September 10

Do I need an accountant?


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Do I need an accountant? It may surprise you – coming from an accountant – to hear that my answer is not necessarily. If you plan your financial affairs in an efficient manner then there are many tasks that you can automate and outsource to a bookkeeper rather than an accountant.

First things first, and the most important consideration when setting up your business is to get the structure right: sole trader or limited company (link) and advise Companies House and HMRC whichever is applicable (link to what must I tell…).

The next step is to set up your, preferably cloud based, accounting system using software such as Xero, Quickbooks, FreeAgent or Reckon One. It is essential that you know your business numbers on a daily, weekly and monthly basis and that these are up to date. When you have decided which system to use, don’t install it yourself; an outsourced bookkeeper will do this for you far more quickly and will also import your opening balances from your previous system or accounts.

The advantage of your new cloud accounting system is that you can now automate much of your bookkeeping; direct bank feeds will import all your bank transactions and an app such as Receiptbank, HubDoc or AutoEntry will allow you to scan purchase invoices, bills and receipts using your smartphone and automatically upload these to your accounting system. Linking your invoicing system will automatically import your sales invoices.

The administrative work required to finalise your bookkeeping is now simply a matter of reconciling your bank transactions and paying bills; you can either do this yourself or preferably outsource these tasks to your bookkeeper.

Each month, or weekly if you process a lot of transactions, you can review your profit and loss, balance sheet and cash reports or have your bookkeeper prepare a full management report. If you’ve created an annual budget and uploaded this to your accounting system then you can prepare a report comparing your actual and budgeted results.

At the end of your accounting period you can prepare a summary which will form the basis of your annual accounts (what are accounts..)

So far so good and you haven’t needed to engage the services of an accountant….but here’s where you might want to.

If you trade as a limited company you must file statutory accounts in a prescribed format at Companies House. Although these don’t need to be audited (unless your turnover is greater than £10m) it is sensible to get an accountant to transfer your annual summary into the required format.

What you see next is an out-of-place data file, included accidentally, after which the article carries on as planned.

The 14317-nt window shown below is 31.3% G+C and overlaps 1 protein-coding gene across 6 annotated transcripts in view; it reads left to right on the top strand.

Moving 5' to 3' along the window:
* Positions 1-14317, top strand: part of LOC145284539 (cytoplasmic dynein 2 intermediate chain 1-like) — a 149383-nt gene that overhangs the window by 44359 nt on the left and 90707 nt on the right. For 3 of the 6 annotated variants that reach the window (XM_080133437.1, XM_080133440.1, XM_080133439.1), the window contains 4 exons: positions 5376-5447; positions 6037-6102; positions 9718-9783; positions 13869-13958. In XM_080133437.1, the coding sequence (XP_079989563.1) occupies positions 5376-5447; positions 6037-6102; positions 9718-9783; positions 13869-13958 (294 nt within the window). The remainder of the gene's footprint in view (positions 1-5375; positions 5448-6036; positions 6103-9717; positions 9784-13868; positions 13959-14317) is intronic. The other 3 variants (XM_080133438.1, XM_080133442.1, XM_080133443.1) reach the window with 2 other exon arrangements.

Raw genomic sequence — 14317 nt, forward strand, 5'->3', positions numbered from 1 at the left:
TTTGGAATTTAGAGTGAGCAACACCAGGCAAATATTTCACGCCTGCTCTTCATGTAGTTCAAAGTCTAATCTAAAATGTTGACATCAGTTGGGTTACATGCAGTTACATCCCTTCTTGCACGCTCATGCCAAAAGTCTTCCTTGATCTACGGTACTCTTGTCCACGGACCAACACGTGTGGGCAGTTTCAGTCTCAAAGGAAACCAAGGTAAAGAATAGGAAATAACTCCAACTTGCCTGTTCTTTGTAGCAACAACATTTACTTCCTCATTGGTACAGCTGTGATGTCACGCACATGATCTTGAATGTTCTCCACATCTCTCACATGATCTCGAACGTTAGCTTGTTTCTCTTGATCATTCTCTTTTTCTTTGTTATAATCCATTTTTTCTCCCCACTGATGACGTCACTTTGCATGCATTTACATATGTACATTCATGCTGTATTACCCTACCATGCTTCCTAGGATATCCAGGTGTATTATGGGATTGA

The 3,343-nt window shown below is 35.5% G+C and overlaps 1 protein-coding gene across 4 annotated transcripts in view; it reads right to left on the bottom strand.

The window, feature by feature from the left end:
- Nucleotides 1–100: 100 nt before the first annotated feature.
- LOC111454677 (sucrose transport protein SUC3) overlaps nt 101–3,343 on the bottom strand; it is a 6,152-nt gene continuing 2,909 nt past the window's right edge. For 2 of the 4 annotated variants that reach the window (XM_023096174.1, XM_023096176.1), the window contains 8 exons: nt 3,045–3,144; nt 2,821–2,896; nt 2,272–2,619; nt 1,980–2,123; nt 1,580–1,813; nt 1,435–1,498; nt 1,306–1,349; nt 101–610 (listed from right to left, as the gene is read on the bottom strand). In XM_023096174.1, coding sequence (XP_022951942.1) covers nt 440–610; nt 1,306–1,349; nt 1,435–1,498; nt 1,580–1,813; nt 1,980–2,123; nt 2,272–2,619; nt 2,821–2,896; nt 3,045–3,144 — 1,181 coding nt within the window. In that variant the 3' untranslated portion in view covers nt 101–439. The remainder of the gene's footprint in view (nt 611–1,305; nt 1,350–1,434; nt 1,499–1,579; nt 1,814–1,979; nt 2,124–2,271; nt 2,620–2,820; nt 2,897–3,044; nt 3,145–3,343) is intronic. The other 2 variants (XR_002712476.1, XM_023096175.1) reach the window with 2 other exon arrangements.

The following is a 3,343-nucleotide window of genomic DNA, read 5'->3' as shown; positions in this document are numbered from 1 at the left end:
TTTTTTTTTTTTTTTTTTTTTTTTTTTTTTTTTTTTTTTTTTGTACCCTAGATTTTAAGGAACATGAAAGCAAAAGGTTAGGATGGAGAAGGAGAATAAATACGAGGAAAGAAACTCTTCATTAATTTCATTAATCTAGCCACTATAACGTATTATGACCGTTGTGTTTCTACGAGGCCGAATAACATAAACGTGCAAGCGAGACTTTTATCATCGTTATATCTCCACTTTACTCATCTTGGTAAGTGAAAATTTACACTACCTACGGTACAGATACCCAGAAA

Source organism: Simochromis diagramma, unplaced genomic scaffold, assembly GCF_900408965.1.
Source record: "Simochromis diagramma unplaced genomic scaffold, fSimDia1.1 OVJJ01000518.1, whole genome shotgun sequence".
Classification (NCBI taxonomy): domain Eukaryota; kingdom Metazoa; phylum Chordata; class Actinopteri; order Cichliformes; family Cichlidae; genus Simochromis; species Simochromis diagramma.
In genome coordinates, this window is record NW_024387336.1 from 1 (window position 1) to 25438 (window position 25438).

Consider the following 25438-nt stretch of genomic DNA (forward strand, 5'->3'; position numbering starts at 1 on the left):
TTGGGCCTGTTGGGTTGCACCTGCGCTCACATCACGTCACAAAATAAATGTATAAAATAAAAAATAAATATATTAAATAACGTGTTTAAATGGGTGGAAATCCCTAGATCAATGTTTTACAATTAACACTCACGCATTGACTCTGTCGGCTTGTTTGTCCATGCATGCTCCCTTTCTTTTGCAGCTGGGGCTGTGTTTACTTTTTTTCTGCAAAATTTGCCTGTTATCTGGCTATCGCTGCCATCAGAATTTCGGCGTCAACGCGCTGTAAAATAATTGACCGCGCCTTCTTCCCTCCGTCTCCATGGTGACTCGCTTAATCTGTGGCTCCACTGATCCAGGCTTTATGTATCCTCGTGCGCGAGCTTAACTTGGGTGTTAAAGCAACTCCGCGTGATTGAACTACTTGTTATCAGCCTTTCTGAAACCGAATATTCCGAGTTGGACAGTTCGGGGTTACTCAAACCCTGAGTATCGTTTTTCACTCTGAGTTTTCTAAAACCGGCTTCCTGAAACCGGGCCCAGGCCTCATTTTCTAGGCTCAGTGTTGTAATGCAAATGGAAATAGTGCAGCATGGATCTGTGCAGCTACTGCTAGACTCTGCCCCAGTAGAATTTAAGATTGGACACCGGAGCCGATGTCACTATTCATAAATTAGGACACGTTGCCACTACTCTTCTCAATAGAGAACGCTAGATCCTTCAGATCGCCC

Your annual accounts will also form the basis of your tax return to HMRC, either for corporation tax or your self-assessment tax return if you are a sole trader. Before submitting your tax return it is advisable to check that you have claimed all the tax deductions and allowance to which you’re entitled, such as an allowance for working from home or R&D tax credits which you may not be aware of. An accountant can do this quite easily.

Up until this point you’ve used an accountant only sparingly, however now may be the time to consider accessing their experience as a business advisor. Not all accountants offer this service – or are qualified to – but if you want to build a successful business the advice of a suitably qualified accountant can be invaluable.

Look for one who is a member of an organisation such as the Institute of Chartered Accountants in England and Wales ( and preferably one who has a Business Finance Professional (BFP) qualification. Your accountant then becomes an independent sounding board for your business and can act as your business mentor. Clients often tell me that just having someone to talk to who is knowledgeable about their business is one of the most valuable services an accountant can provide.

In summary here are some of the things for which you may want to consider using an accountant:

  • Business structure: sole trader or limited company?
  • Should I incorporate my business and if so when?
  • Which cloud accounting system is best for my business?
  • Preparation of annual statutory accounts;
  • Am I eligible for any tax reliefs and allowance I haven’t claimed?
  • Preparation of corporation tax returns (CT600);
  • Preparation of self-assessment tax returns;
  • Acting as a business mentor, sounding board or business advisor.
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